What Is Cervical Spinal Stenosis?
Spinal stenosis is a narrowing of the spinal canal. It occurs when the bony openings within the spine (foramina) begin to narrow, placing pressure on the nerves traveling throughout the spine. This reduced nerve space can occur within the spinal cord or where the spinal nerves exit the spinal canal.
The spine (backbone) runs from the neck to the lower back. The bones of the spine (vertebrae) form the spinal canal, which houses the spinal cord and nerves. If a spinal nerve or the spinal cord becomes compressed, pain, numbness, muscle weakness, or tingling may occur. Cervical spinal stenosis occurs in the neck area.
Some people with spinal stenosis may not notice any signs of a problem; however, symptoms typically begin gradually and worsen over time. Symptoms of cervical spinal stenosis include, but are not limited to, the following:
- Neck pain
- Walking or balance issues
- Hand, arm, foot or leg weakness
- Trouble using fingers or hand
- Leg spasms
- Tingling or numbness in a hand, arm, foot or leg
- Urinary urgency or bowel dysfunction (in severe cases)
While some people are born with a small spinal canal, spinal stenosis most often occurs after the age of 50 due to degeneration of the spine and narrowing of the spinal canal. Other causes of cervical spinal stenosis include, but are not limited to, the following:
- Bone spurs
Extra bone can grow on the spine due to wear-and-tear damage from arthritis. They can push into the spinal canal, resulting in nerve damage and narrowing of the spinal canal.
- Spinal osteoarthritis
Spinal osteoarthritis involves the gradual breakdown of cartilage in one or more joints. When the protective cushioning of cartilage deteriorates, the bones in the joint eventually rub together, causing inflammation and pain. Inflammation caused by spinal osteoarthritis can also contribute to narrowing of the space within the spine.
- Herniated discs
Spinal discs, which act as shock absorbers between the vertebrae, regularly dry and crack with age. This allows the soft inner material to escape and place pressure on the spinal cord or nerves.
- Degenerative disc disease
Degenerative disc disease (DDD) occurs when spinal discs lose hydration and begin to flatten. This can cause the disc to push into the spinal canal and place pressure on the facet joints.
- Paget’s disease of bone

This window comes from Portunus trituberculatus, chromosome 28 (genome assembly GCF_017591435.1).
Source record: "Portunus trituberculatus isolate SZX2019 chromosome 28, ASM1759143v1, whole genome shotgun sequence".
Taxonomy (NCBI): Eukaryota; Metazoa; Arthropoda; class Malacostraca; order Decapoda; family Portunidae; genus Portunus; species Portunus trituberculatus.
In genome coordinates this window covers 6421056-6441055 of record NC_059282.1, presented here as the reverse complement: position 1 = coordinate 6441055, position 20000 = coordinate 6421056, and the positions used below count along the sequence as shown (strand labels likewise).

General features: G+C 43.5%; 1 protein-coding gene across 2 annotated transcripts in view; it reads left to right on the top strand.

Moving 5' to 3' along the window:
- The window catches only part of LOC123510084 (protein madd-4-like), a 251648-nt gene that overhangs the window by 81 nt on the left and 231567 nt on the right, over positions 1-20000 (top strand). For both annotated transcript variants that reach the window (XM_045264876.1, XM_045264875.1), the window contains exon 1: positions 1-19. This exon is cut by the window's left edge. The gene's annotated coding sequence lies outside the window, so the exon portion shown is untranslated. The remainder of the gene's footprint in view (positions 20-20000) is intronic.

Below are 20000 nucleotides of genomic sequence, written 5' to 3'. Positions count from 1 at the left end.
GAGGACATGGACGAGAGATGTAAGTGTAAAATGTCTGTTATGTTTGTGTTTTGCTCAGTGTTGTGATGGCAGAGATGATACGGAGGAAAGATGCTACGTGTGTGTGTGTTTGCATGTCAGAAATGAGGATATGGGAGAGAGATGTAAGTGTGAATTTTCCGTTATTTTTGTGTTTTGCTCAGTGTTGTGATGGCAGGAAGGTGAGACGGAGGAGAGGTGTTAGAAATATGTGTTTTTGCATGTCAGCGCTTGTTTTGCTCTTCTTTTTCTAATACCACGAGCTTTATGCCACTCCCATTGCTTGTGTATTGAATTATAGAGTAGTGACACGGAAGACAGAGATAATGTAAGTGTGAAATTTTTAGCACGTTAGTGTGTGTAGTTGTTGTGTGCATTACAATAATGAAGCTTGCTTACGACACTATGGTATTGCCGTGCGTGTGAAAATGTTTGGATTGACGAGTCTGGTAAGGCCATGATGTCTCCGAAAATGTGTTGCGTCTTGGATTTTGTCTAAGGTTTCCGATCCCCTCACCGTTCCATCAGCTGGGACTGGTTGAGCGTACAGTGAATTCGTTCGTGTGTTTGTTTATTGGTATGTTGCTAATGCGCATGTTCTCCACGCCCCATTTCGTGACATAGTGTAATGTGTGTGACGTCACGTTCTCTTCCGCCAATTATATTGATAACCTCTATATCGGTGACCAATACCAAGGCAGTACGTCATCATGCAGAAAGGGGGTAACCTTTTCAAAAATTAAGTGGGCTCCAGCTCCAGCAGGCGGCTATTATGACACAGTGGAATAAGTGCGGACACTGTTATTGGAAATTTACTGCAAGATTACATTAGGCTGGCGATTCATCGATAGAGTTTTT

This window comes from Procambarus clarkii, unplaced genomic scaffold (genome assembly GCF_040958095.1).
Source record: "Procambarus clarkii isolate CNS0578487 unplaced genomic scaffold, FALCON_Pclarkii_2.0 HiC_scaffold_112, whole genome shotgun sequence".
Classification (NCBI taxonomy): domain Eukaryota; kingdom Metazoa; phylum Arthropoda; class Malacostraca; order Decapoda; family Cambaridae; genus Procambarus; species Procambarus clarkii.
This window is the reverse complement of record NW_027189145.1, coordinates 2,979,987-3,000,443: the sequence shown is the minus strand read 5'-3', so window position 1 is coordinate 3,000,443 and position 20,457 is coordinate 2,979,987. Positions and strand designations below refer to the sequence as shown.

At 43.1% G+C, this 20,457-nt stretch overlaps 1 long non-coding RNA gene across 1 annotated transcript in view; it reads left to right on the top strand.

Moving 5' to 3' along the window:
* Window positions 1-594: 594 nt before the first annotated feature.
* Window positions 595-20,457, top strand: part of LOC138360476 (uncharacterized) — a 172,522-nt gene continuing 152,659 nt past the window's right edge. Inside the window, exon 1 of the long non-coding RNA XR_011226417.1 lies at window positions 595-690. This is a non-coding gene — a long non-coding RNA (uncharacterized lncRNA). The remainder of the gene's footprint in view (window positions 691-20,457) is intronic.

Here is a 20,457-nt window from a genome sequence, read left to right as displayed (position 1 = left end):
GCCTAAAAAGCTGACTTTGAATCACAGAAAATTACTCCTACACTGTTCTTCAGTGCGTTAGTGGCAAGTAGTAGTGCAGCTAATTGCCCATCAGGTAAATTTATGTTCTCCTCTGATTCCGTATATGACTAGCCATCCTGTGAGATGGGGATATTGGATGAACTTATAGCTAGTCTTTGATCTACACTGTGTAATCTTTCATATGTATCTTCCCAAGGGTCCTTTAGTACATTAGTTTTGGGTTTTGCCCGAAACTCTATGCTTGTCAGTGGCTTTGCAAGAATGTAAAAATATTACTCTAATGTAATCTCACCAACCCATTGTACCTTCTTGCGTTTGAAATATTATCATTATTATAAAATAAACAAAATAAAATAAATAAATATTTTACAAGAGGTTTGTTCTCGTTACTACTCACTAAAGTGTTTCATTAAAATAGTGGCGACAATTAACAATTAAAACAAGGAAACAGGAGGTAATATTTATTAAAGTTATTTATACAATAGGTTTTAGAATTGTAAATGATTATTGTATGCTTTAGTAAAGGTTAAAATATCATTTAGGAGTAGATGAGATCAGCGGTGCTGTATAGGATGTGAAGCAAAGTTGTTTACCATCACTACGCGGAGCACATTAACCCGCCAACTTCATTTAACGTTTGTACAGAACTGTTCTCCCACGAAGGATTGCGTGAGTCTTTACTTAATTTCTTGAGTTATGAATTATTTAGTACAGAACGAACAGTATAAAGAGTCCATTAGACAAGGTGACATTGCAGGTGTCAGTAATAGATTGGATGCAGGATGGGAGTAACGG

Paget’s disease of bones occurs when the bones grow abnormally large and brittle. It is the result of the body generating new bone tissue at a faster rate. This can cause the spinal canal to be narrow and nerve problems to occur.
- Thickened ligaments
Ligaments, which help hold the bones of the spine together, may become thick over time. As the ligaments grow stiffer and thicker, they crowd the spinal canal. They can then bulge into the spinal canal, causing spinal narrowing.
- Spinal injuries
Spinal injuries can occur for various reasons, such as car accidents or trauma to the spine. If a spinal injury involves fractured or dislocated vertebrae, displaced bone can cause damage to the contents of the spinal canal. Also, back surgery can cause acute inflammation in nearby tissues, which places pressure on the spinal cord or nerves.
Spondylosis involves age-related wear and tear of the spinal discs. Over time, discs dehydrate, shrink, and develop signs of osteoarthritis. Bone spurs may also develop on the vertebrae. When spondylosis affects the cervical spine, symptoms include neck pain and stiffness.
- Tumors or cysts
Although uncommon, tumors or cysts can form inside the spinal canal between the spinal cord and vertebrae or within the membranes that cover the spinal cord. This results in the spinal canal becoming narrower due to compression.
Most people that experience cervical spinal stenosis are over the age of 50. However, there are certain risk factors that increase the likelihood of developing it. They include the following:
- Spinal problems
- Trauma to the area
- Other conditions that affect bone development
- Poor posture
- Structural changes